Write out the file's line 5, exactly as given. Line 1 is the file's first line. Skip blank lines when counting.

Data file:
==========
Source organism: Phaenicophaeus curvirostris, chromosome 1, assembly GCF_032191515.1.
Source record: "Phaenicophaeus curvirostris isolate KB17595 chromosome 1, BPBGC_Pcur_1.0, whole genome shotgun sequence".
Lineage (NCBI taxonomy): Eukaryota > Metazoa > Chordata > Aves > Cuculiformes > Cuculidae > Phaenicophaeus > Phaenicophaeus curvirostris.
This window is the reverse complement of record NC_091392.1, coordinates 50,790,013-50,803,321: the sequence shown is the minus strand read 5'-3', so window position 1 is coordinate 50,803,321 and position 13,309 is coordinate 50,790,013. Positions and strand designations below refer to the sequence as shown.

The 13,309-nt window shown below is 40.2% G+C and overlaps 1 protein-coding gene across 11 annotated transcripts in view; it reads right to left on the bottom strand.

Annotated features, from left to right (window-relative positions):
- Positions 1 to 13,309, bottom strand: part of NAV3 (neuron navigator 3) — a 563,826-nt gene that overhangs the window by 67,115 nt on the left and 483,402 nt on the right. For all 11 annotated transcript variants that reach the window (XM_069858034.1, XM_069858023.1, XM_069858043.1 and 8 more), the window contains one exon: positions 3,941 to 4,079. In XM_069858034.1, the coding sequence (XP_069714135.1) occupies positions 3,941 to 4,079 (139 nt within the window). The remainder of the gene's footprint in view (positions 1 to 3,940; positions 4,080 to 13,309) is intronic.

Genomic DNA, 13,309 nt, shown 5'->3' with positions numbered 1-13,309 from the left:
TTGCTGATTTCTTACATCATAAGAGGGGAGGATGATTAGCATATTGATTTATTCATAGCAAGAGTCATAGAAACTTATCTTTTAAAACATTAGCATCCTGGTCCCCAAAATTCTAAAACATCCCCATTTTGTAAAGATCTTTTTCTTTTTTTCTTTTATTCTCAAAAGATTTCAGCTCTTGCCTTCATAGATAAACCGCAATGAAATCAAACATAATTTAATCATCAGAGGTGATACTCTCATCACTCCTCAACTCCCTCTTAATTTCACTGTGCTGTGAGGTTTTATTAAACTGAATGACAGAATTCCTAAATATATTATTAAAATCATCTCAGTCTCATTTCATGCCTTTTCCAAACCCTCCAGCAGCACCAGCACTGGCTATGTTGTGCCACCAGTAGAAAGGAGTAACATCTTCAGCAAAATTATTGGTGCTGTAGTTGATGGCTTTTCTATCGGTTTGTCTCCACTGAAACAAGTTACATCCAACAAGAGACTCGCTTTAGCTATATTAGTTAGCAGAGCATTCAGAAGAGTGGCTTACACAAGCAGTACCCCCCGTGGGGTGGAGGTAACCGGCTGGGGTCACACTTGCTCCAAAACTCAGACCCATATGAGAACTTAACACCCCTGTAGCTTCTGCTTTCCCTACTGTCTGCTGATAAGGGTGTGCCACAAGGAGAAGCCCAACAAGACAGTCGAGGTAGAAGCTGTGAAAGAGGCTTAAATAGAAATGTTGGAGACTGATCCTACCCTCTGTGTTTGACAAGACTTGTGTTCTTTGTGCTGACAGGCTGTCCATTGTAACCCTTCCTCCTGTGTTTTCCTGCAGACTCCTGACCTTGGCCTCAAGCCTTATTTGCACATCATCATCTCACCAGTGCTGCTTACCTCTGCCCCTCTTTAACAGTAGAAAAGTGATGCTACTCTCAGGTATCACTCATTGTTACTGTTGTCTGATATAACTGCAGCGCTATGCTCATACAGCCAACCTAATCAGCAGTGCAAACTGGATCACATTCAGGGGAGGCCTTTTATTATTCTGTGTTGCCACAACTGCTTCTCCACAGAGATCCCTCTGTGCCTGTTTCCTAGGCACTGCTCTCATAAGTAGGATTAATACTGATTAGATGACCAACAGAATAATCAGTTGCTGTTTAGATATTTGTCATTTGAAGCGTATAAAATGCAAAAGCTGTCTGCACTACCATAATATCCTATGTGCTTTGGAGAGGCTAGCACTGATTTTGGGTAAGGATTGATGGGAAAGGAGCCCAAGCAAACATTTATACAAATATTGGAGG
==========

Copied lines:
The 13,309-nt window shown below is 40.2% G+C and overlaps 1 protein-coding gene across 11 annotated transcripts in view; it reads right to left on the bottom strand.